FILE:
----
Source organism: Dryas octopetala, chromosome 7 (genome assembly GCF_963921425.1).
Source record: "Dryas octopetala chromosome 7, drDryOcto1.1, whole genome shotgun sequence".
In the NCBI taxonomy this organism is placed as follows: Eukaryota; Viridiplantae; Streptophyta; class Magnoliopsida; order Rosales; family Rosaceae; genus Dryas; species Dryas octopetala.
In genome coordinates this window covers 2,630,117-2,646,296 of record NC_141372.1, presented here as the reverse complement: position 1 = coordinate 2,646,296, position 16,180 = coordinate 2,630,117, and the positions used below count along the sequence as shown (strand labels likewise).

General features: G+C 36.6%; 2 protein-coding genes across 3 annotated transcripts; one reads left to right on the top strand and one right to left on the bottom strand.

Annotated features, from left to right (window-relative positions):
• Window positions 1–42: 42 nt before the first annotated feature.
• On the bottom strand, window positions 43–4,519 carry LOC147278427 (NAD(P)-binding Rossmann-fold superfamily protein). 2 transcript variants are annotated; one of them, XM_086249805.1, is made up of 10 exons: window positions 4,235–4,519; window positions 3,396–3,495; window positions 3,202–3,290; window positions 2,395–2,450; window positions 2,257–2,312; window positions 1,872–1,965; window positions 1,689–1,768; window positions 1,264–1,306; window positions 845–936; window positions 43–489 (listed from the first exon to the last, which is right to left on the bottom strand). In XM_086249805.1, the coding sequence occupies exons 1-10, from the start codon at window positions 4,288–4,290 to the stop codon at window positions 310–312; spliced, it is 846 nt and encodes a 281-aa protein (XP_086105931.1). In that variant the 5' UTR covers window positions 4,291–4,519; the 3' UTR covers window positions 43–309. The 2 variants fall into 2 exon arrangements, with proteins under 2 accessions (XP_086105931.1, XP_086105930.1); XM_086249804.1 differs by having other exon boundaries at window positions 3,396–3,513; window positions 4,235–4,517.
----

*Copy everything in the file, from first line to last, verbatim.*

Source organism: Dryas octopetala, chromosome 7 (genome assembly GCF_963921425.1).
Source record: "Dryas octopetala chromosome 7, drDryOcto1.1, whole genome shotgun sequence".
In the NCBI taxonomy this organism is placed as follows: Eukaryota; Viridiplantae; Streptophyta; class Magnoliopsida; order Rosales; family Rosaceae; genus Dryas; species Dryas octopetala.
In genome coordinates this window covers 2,630,117-2,646,296 of record NC_141372.1, presented here as the reverse complement: position 1 = coordinate 2,646,296, position 16,180 = coordinate 2,630,117, and the positions used below count along the sequence as shown (strand labels likewise).

General features: G+C 36.6%; 2 protein-coding genes across 3 annotated transcripts; one reads left to right on the top strand and one right to left on the bottom strand.

Annotated features, from left to right (window-relative positions):
• Window positions 1–42: 42 nt before the first annotated feature.
• On the bottom strand, window positions 43–4,519 carry LOC147278427 (NAD(P)-binding Rossmann-fold superfamily protein). 2 transcript variants are annotated; one of them, XM_086249805.1, is made up of 10 exons: window positions 4,235–4,519; window positions 3,396–3,495; window positions 3,202–3,290; window positions 2,395–2,450; window positions 2,257–2,312; window positions 1,872–1,965; window positions 1,689–1,768; window positions 1,264–1,306; window positions 845–936; window positions 43–489 (listed from the first exon to the last, which is right to left on the bottom strand). In XM_086249805.1, the coding sequence occupies exons 1-10, from the start codon at window positions 4,288–4,290 to the stop codon at window positions 310–312; spliced, it is 846 nt and encodes a 281-aa protein (XP_086105931.1). In that variant the 5' UTR covers window positions 4,291–4,519; the 3' UTR covers window positions 43–309. The 2 variants fall into 2 exon arrangements, with proteins under 2 accessions (XP_086105931.1, XP_086105930.1); XM_086249804.1 differs by having other exon boundaries at window positions 3,396–3,513; window positions 4,235–4,517.